(The Center Square) – Gov. Glenn Youngkin is leading a ‘Parents Matter’ town hall tour across the commonwealth to engage Virginia parents on crucial issues impacting youth.
The tour began over a month ago in Salem, and since then, the governor has spoken at Bristow, Richmond and Fredericksburg – areas that lean heavily Democratic.
The tour has focused on the issues of standards in education, the mental health and drug crisis, youth and social media and “pathways for kids” – the idea that many different types of schools, with different learning models, should be available to children since they all learn differently.
The governor hosted the most recent ‘Parents Matter’ event in Fredericksburg, where Del. Tara Durant, R-Stafford joined him.
Youngkin provided background on each topic, drawing attention to some aspects of Virginia K-12 education that he finds troubling.
“Over previous years, expectations were systematically lowered,” Youngkin said. “Literally, the number of questions on our standards of learning tests that had to be right in order to be proficient was reduced.”
Virginia’s learning loss, according to Youngkin and Durant, was the greatest in the nation for the commonwealth’s fourth graders.
One mother voiced concerns about the quality of middle school education not getting as much attention from legislators and administrators as elementary and high school.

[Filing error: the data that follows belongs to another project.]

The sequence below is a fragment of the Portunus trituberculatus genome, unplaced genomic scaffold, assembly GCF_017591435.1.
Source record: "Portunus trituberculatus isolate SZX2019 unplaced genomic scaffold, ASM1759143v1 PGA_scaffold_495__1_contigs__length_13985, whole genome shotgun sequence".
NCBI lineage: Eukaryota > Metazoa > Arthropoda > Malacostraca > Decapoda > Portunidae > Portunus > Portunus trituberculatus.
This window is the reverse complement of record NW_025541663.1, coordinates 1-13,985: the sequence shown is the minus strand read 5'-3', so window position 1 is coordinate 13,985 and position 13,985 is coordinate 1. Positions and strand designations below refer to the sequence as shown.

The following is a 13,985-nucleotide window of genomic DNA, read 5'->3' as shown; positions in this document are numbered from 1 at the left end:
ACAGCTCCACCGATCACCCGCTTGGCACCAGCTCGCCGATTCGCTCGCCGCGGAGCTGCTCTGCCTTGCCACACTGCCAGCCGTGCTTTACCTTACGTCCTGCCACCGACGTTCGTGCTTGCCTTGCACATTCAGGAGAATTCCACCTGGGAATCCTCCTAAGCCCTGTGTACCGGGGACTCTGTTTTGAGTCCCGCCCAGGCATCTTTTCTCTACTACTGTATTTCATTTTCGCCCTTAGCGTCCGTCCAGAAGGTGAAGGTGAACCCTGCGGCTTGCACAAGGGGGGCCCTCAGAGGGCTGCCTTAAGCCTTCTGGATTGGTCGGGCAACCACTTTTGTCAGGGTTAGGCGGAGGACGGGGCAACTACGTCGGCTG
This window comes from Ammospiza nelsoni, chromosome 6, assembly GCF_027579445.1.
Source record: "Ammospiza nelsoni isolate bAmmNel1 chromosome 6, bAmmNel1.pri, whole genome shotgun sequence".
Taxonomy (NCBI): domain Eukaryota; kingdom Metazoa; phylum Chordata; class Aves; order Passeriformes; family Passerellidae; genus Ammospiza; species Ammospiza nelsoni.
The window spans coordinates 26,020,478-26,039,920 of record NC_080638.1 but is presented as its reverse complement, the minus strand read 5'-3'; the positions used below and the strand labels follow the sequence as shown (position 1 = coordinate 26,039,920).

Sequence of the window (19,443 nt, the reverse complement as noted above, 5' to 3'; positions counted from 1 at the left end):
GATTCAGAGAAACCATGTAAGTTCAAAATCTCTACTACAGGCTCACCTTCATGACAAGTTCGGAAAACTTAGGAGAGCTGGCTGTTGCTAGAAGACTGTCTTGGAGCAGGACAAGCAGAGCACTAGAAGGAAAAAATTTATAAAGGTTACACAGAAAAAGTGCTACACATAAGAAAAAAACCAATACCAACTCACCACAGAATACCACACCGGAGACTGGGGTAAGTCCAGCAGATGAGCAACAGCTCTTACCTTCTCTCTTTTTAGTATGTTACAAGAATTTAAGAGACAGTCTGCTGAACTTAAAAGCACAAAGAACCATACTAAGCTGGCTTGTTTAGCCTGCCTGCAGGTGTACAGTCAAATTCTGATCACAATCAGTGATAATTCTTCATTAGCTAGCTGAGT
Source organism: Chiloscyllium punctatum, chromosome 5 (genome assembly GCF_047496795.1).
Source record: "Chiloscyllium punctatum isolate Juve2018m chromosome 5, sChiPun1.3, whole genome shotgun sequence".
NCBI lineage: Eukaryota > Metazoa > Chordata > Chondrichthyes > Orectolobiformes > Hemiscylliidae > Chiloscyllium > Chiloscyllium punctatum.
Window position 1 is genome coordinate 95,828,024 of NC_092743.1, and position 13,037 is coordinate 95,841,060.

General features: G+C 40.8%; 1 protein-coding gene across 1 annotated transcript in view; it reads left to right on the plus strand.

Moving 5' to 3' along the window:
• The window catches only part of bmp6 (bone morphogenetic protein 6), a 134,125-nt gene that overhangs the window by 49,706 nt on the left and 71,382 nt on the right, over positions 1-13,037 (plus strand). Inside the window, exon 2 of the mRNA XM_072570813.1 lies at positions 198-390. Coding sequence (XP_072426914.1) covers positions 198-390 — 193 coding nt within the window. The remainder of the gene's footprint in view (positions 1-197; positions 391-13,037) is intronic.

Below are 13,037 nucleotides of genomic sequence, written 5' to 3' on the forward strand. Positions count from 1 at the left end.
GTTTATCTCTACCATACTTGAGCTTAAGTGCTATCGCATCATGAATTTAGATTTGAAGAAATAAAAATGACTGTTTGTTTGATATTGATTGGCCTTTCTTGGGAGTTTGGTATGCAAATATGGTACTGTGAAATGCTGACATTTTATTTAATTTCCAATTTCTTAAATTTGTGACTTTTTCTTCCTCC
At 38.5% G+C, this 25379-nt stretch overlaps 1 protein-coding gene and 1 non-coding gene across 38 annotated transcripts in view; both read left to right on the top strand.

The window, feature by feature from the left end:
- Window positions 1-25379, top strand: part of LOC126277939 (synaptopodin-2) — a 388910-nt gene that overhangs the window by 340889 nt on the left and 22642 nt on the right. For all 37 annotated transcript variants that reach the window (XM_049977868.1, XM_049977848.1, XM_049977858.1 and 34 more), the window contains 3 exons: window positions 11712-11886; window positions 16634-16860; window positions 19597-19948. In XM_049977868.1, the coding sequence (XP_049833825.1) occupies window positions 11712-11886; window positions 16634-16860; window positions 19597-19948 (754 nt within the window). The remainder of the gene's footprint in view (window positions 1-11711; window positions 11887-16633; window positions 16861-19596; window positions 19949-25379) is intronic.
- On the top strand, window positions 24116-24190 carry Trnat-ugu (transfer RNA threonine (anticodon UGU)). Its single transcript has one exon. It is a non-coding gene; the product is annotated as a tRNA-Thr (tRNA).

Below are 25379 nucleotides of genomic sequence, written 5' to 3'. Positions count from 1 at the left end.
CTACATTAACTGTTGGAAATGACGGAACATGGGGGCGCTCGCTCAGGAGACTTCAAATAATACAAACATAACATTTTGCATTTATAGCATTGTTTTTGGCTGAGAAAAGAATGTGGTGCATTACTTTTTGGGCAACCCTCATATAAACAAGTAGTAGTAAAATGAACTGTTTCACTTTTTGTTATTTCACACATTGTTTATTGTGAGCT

She said her son always loved school until he got to middle school and began struggling with mental health.
“We are losing kids from elementary going to middle school,” she said.
Another mother offered her perspective. She homeschools her children but also brings her experience teaching college math to bear.
“You’re talking about social media, and I don’t know if you include Youtube in that, but I think part of the learning loss issue can be coupled with that amount of time that some kids spend watching Youtube over and over and over,” she said.
“I don’t know if it’s a product of COVID… and everything’s online now, but I notice a change [in my students] and I’ve been teaching college courses for 22 years.”
One mother spoke about reinstating differentiation in schools, and a retired teacher backed her up, saying she spent the least amount of time with gifted students, as she was focused more on struggling students.
“When my children went,” the mother said, “we had an honors sixth, seventh and eighth grade for English. They’ve gotten rid of it. We need more of those things for the middle school kids who are great students.”
As they voiced their concerns, Youngkin shared his administration’s education initiatives that Durant has supported, and legislation and programs that have been passed or are in progress under his term.
Among other things, he mentioned the Literacy Act, which Virginia is revamping its literacy education and teacher preparation programs; an age verification law for porn users that caused PornHub to withdraw from Virginia; the Right Help, Right Now plan designed to refashion mental health systems and services to meet better the needs of the drug epidemic and youth mental health crises; the creation of lab schools; new state-level guidelines for history and social studies that teach “the good and the bad,” according to Youngkin; and rules that enable children to bypass classes with sexually explicit material, if their parents request it.
Youngkin wrapped up the town hall by encouraging parents to be involved in their children’s curriculum, while touting his record as governor.